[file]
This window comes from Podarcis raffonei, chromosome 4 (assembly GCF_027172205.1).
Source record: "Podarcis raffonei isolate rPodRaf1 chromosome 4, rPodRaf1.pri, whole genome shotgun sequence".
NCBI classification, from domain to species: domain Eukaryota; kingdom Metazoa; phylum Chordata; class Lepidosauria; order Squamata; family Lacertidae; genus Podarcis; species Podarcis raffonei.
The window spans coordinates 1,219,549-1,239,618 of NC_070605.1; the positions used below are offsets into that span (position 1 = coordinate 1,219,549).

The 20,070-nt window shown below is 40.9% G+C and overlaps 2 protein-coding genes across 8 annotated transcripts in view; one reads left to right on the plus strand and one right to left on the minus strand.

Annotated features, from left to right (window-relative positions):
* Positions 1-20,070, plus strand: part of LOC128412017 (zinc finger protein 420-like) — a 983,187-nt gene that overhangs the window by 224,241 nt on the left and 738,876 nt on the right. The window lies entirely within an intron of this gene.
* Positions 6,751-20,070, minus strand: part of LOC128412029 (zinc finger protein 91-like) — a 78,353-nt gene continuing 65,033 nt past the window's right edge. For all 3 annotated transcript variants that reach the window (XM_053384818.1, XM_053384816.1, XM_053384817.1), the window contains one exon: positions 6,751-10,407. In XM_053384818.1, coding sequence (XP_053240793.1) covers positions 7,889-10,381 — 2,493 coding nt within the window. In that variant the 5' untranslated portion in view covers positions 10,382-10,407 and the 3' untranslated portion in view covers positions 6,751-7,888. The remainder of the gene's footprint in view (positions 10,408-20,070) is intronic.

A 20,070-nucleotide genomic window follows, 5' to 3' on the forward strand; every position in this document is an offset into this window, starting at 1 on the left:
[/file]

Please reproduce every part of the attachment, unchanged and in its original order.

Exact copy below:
This window comes from Podarcis raffonei, chromosome 4 (assembly GCF_027172205.1).
Source record: "Podarcis raffonei isolate rPodRaf1 chromosome 4, rPodRaf1.pri, whole genome shotgun sequence".
NCBI classification, from domain to species: domain Eukaryota; kingdom Metazoa; phylum Chordata; class Lepidosauria; order Squamata; family Lacertidae; genus Podarcis; species Podarcis raffonei.
The window spans coordinates 1,219,549-1,239,618 of NC_070605.1; the positions used below are offsets into that span (position 1 = coordinate 1,219,549).

The 20,070-nt window shown below is 40.9% G+C and overlaps 2 protein-coding genes across 8 annotated transcripts in view; one reads left to right on the plus strand and one right to left on the minus strand.

Annotated features, from left to right (window-relative positions):
* Positions 1-20,070, plus strand: part of LOC128412017 (zinc finger protein 420-like) — a 983,187-nt gene that overhangs the window by 224,241 nt on the left and 738,876 nt on the right. The window lies entirely within an intron of this gene.
* Positions 6,751-20,070, minus strand: part of LOC128412029 (zinc finger protein 91-like) — a 78,353-nt gene continuing 65,033 nt past the window's right edge. For all 3 annotated transcript variants that reach the window (XM_053384818.1, XM_053384816.1, XM_053384817.1), the window contains one exon: positions 6,751-10,407. In XM_053384818.1, coding sequence (XP_053240793.1) covers positions 7,889-10,381 — 2,493 coding nt within the window. In that variant the 5' untranslated portion in view covers positions 10,382-10,407 and the 3' untranslated portion in view covers positions 6,751-7,888. The remainder of the gene's footprint in view (positions 10,408-20,070) is intronic.

A 20,070-nucleotide genomic window follows, 5' to 3' on the forward strand; every position in this document is an offset into this window, starting at 1 on the left: